The precise method of deauthorising iTunes varies depending on which version you've got.
You should deauthorise your computer from the iTunes Store. This means it will no longer be linked to your iTunes account. (This is important because you can only use up to five Macs to play music and movies that are locked to your iTunes account.)
If you're running macOS Catalina, iTunes no longer exists as a standalone app, so you will instead access the iTunes Store via the new Music app.
Open the Music app, and select Music > Preferences from the menu bar. Now go to the General tab and select iTunes Store. From here you can access your account and choose to deauthorise this computer.
If you're running a Mac that has iTunes 12, you'll need to open iTunes and click Account > Authorisations > De-authorise This Computer. Enter your Apple ID and password and click De-authorise.
In older versions (below) you'll need to click Store > Deauthorise This Computer.
FileVault encrypts the files on your hard drive. It's not on by default, but if it is being used then it's advisable to turn it off before going any further (you'll be wiping the files soon, so security shouldn't be a concern).
- To turn off FileVault, start by opening System Preferences.
- Click on Security & Privacy.
- Then select the FileVault tab.
- Check that it says 'FileVault is turned off for the disc [name of main hard drive]'. If it's off you don't need to do anything.
- If if is turned on then you should click on the padlock icon in the bottom left, enter your user name and password and click on Unlock.
- Now click Turn Off FileVault.
- You will need to enter your user name and password again and you may need to wait while decryption takes place.
The next step is to turn off iCloud. Before you start, if you have any iCloud files that were created on that Mac they will be archived into your home folder (so remember to copy them to your backup).
- Open System Preferences and click on iCloud.
- Tap on Sign Out.
- To remove all your personal data, untick the boxes beside iCloud Drive, Contacts, Calendars and Reminders. Then click Continue. (Or click 'Delete From Mac' on each popup if you're using an earlier version of macOS.)
- You may see a warning that iCloud Drive needs to finish updating before continuing with sign out.
- If you've got a MacBook Pro or MacBook Air with Touch ID you will need to confirm that your payment details should be removed from the Mac. Signing out will remove any Apple Pay information.
- Next you will be required to enter your Apple ID password.
Now you just need to wait while iCloud does its stuff.
Now you're ready to erase your drive.
This is where things will look a little different if you are using macOS Catalina compared to how they looked before.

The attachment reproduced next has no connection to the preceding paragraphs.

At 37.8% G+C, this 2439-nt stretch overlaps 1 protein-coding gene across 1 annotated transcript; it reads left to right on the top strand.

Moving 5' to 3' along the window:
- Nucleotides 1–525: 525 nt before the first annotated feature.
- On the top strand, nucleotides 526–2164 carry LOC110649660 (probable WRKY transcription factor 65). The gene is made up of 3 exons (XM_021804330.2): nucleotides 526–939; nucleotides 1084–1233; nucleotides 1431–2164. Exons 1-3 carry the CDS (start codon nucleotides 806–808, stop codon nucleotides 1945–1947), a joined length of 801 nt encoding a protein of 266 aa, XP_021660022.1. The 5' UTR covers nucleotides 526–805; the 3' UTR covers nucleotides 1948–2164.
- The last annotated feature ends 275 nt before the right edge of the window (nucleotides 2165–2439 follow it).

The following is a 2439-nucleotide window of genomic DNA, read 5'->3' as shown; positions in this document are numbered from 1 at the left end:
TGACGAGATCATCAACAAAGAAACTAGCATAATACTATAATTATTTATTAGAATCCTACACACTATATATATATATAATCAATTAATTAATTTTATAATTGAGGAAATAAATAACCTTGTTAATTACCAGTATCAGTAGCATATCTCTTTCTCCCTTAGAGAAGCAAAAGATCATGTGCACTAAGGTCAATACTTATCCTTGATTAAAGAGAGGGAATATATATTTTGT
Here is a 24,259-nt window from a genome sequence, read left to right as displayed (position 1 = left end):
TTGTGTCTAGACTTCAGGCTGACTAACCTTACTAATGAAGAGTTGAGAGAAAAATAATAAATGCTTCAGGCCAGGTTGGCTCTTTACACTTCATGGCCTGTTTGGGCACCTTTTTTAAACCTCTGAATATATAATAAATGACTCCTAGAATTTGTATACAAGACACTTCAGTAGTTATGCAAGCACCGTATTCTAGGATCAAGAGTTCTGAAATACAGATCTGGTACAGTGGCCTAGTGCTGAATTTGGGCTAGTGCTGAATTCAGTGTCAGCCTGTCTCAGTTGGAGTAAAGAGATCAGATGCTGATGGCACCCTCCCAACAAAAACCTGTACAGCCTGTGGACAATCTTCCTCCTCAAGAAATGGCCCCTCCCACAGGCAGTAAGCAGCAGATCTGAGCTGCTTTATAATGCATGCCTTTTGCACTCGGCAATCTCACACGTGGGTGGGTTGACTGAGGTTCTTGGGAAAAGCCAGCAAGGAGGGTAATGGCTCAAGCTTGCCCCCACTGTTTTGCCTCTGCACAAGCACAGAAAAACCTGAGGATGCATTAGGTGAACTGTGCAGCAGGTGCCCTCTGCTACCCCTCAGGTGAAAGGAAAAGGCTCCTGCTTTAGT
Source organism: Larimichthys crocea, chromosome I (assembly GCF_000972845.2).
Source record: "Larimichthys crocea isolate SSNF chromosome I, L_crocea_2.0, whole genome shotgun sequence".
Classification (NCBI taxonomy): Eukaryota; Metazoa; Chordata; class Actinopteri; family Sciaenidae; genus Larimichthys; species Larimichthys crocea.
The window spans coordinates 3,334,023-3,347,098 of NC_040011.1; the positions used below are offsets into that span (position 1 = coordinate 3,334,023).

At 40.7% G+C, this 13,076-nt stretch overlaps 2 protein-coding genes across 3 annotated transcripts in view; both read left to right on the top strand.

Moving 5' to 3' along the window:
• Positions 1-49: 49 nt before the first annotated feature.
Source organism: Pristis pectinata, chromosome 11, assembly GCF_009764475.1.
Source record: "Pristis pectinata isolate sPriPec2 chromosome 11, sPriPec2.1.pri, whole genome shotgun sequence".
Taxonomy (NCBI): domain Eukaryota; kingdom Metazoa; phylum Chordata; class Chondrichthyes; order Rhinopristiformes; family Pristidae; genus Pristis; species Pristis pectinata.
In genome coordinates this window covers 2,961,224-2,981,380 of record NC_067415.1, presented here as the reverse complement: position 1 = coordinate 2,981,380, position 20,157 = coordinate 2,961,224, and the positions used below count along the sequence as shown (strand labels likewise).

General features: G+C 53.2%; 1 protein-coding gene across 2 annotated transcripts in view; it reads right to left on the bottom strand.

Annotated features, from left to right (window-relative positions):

We'll run through the method in Catalina first before moving onto Mojave or previous versions of macOS below that.
How to delete your Mac in Catalina
When Apple introduced macOS Catalina in 2019 it added a new read-only volume where the operating system lives. This volume is Macintosh HD (yours may have a different name). Alongside it you will also have a Macintosh HD - Data volume. This is where your data resides. The reason Apple separated the two volumes in Catalina is to ensure that critical operating system data can't be overwritten - but it means that if you want to make sure all traces of your data are removed from your Mac before selling it on, or because you want to do a clean install, you will need to wipe both volumes.
When you are reformatting your Mac in Catalina you first need to delete the Macintosh HD - Data volume before deleting Macintosh HD. You do need to delete both, you can't cut corners.
- As per the step above, start up your Mac in Recovery by holding down Command + R as the Mac boots up.
- Once Recovery starts up choose Disk Utility.
- You should see two disks - Macintosh HD and Macintosh HD - data (shown below - sorry about image quality!) This new data drive in Catalina is where your data is stored separately to the macOS installation.(It's possible your drive is called something else, like Home HD for example).
- Click on this Macintosh HD - Data drive to select it.
- Either click on the - button or go to the menu and choose Edit > Delete APFS volume.
- You will see a message warning you that this will permanently erase your data. Click on Delete. Do not choose Delete Volume Group.
- Wait while the volume is deleted.
- Now you need to go back to Disk Utility to delete the Macintosh HD. You have to do both steps as you won't just be able to reinstall macOS over the top of macOS. And you will need to reinstall the macOS in order to recreate the Macintosh HD-Data volume. Click on Macintosh HD to select it.
- We recommend that you click Unmount. Initially when we tried to delete Macintosh HD we saw an error message that stated: Erase process has failed because volume Macintosh HD on disk 2s5 couldn't be unmounted because it is in use by process 793 (kextcache). Unmounting first fixed this problem.
- With Macintosh HD still selected click on Erase.
- Enter a name you want to give the drive once you have reformatted it, such as Macintosh HD.
- Choose the format. This is will be APFS if you are using Catalina - older OSs might have had the option of Mac OS Extended (Journaled).
- Click Erase and enter your Apple ID if required. Wait.
- Now quit Disk Utility to return to the MacOS Utilities screen.
The next step involves reinstalling macOS. We'll discuss how to do that in the section below.